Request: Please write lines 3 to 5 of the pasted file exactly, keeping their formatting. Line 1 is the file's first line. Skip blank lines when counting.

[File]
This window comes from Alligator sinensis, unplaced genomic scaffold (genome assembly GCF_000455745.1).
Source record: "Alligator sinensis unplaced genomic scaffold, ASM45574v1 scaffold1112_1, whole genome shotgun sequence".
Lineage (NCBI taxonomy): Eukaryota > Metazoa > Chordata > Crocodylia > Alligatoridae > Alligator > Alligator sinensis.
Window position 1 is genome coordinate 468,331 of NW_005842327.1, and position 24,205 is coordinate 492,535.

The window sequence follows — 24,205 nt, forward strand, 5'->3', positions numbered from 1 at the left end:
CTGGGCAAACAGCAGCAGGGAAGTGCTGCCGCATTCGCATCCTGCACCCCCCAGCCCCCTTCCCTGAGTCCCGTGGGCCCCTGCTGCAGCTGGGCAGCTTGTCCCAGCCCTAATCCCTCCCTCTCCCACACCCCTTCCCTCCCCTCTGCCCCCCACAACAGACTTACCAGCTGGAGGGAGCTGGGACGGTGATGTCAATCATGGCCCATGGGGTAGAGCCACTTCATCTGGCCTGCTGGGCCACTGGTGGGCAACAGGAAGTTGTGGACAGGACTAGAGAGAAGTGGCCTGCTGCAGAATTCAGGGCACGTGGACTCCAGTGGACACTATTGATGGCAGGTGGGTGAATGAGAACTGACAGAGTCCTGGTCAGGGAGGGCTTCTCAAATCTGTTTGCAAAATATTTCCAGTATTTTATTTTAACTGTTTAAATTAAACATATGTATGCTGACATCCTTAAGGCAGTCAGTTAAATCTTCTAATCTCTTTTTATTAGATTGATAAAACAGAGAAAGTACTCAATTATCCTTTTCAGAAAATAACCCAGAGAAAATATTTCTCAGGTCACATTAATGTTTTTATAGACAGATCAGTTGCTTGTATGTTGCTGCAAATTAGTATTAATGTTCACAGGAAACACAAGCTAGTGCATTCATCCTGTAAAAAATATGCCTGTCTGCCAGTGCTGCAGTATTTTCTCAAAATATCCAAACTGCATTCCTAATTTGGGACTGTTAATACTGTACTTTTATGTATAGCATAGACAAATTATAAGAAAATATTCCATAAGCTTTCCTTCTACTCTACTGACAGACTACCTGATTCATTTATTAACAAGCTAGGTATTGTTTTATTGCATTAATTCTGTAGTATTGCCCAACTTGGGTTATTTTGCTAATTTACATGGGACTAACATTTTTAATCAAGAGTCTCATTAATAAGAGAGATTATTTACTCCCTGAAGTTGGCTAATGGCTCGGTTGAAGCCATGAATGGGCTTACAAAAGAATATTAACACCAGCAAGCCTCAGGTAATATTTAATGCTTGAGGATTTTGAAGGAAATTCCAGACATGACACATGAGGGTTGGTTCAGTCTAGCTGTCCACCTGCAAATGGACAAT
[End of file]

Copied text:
Lineage (NCBI taxonomy): Eukaryota > Metazoa > Chordata > Crocodylia > Alligatoridae > Alligator > Alligator sinensis.
Window position 1 is genome coordinate 468,331 of NW_005842327.1, and position 24,205 is coordinate 492,535.

The window sequence follows — 24,205 nt, forward strand, 5'->3', positions numbered from 1 at the left end: